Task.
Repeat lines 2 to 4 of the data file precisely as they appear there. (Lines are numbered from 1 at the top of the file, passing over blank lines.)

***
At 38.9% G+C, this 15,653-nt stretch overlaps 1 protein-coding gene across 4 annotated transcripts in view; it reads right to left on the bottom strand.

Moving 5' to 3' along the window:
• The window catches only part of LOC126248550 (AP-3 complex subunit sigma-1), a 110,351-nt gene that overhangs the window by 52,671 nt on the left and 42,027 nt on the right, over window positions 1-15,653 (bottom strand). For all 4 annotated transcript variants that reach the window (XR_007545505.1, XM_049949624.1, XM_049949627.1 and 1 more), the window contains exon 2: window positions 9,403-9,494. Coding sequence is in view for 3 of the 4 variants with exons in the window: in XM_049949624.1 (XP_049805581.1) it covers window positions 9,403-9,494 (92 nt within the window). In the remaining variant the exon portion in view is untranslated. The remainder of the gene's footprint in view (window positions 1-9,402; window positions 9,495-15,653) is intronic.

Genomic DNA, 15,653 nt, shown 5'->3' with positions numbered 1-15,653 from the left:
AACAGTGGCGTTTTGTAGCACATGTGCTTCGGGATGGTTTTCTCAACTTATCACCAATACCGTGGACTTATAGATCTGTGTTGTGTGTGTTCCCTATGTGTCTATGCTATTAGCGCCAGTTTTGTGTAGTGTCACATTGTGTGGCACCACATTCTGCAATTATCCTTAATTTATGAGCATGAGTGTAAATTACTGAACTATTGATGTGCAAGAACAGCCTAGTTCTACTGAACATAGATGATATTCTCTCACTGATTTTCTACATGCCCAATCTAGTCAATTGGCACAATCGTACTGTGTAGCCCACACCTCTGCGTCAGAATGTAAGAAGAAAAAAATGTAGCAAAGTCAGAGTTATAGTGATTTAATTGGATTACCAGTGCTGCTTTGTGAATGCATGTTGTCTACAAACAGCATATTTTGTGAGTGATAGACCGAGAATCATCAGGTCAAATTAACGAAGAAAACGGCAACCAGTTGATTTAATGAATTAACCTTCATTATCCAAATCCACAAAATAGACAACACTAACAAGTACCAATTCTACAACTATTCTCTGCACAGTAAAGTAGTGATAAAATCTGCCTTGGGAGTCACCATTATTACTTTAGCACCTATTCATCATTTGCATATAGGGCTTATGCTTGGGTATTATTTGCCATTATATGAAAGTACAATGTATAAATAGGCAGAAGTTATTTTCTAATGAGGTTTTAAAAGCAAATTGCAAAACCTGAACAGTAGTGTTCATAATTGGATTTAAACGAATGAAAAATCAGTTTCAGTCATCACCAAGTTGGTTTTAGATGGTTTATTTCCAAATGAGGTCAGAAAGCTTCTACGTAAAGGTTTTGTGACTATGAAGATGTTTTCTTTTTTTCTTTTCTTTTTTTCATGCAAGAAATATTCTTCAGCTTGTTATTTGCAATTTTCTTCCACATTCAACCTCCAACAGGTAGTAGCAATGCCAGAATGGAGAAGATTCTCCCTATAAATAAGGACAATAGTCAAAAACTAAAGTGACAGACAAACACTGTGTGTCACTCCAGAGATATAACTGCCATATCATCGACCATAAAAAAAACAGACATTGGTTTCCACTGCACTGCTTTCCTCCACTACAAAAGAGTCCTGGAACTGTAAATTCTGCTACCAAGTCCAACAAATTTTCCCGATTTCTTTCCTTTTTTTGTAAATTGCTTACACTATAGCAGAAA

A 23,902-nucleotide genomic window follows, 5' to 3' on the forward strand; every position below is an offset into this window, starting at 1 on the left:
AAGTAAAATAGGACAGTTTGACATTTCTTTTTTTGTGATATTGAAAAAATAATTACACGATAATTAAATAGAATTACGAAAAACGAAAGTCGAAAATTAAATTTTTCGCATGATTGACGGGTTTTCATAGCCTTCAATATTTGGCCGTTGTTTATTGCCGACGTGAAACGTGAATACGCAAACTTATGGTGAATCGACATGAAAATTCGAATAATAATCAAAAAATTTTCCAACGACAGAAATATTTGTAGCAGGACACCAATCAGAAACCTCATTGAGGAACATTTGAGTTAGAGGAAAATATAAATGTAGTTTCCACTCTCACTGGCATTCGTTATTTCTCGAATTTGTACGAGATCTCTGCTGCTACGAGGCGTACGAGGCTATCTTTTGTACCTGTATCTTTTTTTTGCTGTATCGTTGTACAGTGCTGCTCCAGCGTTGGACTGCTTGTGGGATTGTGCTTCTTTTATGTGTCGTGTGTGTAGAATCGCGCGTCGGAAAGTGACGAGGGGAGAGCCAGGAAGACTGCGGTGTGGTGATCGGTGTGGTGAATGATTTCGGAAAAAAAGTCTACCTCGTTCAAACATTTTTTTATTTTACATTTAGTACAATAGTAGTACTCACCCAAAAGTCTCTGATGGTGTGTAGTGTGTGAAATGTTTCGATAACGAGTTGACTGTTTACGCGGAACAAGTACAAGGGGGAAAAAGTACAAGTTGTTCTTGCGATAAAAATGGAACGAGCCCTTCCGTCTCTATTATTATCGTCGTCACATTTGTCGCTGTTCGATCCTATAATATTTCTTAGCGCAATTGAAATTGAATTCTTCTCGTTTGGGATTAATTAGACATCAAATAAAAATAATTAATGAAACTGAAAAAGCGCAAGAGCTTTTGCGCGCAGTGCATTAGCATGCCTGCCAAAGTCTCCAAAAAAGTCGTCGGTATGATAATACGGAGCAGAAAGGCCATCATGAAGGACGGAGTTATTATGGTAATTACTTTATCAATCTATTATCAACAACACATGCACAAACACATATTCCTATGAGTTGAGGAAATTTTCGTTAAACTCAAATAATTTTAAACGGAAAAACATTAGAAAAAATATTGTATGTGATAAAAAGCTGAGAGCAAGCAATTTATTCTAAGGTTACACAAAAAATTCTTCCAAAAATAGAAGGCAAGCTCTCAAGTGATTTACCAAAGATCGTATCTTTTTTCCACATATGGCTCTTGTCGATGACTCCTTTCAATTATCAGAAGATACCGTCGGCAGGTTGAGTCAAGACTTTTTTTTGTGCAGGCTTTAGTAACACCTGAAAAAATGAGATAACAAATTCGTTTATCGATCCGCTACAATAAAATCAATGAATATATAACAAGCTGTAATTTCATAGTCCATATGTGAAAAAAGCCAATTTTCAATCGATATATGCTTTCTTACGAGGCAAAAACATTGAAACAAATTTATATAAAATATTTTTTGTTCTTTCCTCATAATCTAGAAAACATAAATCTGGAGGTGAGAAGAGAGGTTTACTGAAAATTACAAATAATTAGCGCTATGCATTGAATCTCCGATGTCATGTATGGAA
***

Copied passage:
Moving 5' to 3' along the window:
• The window catches only part of LOC126248550 (AP-3 complex subunit sigma-1), a 110,351-nt gene that overhangs the window by 52,671 nt on the left and 42,027 nt on the right, over window positions 1-15,653 (bottom strand). For all 4 annotated transcript variants that reach the window (XR_007545505.1, XM_049949624.1, XM_049949627.1 and 1 more), the window contains exon 2: window positions 9,403-9,494. Coding sequence is in view for 3 of the 4 variants with exons in the window: in XM_049949624.1 (XP_049805581.1) it covers window positions 9,403-9,494 (92 nt within the window). In the remaining variant the exon portion in view is untranslated. The remainder of the gene's footprint in view (window positions 1-9,402; window positions 9,495-15,653) is intronic.

Genomic DNA, 15,653 nt, shown 5'->3' with positions numbered 1-15,653 from the left: